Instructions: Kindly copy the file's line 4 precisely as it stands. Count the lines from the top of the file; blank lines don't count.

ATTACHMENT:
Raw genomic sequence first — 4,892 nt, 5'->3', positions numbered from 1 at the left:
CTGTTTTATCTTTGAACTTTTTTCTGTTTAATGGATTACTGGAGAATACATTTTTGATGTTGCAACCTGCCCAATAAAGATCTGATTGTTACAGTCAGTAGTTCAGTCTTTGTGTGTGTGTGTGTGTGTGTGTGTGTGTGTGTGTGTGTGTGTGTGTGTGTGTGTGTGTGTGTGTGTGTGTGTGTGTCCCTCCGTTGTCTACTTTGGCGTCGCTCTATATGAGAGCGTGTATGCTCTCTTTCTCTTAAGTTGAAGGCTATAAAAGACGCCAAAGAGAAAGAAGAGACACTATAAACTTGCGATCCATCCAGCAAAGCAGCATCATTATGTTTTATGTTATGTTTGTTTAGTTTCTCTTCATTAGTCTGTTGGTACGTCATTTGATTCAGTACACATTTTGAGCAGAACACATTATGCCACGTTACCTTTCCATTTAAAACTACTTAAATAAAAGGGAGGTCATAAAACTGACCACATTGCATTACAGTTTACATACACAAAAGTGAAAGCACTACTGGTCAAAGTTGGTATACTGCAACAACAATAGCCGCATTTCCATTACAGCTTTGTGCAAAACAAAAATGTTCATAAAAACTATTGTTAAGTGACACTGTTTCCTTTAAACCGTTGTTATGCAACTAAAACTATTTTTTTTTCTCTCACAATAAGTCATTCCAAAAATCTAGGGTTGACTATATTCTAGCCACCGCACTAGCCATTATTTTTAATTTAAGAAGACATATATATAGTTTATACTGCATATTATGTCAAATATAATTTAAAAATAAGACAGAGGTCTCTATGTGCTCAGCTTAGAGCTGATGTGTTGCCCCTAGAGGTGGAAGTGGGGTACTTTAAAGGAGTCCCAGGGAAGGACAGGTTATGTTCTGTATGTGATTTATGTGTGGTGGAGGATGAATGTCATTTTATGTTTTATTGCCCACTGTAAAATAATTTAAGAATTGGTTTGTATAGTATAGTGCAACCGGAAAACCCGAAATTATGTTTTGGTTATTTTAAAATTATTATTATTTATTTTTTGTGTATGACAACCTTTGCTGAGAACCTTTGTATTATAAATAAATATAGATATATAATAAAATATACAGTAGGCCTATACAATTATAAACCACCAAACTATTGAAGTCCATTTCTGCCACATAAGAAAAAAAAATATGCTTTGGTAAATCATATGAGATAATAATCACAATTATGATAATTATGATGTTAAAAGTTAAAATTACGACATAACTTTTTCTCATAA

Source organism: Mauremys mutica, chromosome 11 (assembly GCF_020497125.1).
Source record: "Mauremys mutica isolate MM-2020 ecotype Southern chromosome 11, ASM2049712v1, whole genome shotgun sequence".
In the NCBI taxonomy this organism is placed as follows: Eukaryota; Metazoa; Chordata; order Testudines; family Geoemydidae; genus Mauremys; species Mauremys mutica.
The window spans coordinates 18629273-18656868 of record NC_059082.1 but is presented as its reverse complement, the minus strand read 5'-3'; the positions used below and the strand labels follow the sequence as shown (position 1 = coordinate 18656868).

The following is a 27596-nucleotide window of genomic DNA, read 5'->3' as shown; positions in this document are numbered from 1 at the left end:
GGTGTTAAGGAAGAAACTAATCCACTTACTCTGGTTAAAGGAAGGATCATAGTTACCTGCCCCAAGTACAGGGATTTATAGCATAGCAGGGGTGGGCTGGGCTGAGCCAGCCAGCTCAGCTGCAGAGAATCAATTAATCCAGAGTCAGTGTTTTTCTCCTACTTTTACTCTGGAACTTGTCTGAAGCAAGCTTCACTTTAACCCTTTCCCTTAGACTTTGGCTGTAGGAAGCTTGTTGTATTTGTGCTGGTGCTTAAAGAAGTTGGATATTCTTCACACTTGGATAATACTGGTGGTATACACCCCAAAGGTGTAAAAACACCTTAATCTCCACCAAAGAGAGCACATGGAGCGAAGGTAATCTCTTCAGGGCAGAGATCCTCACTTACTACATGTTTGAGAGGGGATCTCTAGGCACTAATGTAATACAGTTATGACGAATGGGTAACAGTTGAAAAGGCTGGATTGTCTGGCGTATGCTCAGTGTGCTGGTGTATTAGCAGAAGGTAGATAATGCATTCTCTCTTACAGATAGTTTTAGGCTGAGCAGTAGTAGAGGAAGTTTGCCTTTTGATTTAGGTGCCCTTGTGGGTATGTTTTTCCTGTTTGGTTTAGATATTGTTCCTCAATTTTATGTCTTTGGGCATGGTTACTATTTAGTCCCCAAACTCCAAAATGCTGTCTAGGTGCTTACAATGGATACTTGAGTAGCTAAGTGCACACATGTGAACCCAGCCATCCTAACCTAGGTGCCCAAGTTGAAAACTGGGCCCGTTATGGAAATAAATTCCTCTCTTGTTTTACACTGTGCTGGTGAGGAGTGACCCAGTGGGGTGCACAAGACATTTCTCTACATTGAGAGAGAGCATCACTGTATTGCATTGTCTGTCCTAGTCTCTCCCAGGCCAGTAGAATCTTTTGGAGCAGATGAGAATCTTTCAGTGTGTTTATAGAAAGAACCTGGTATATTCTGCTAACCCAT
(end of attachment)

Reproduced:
Source record: "Mauremys mutica isolate MM-2020 ecotype Southern chromosome 11, ASM2049712v1, whole genome shotgun sequence".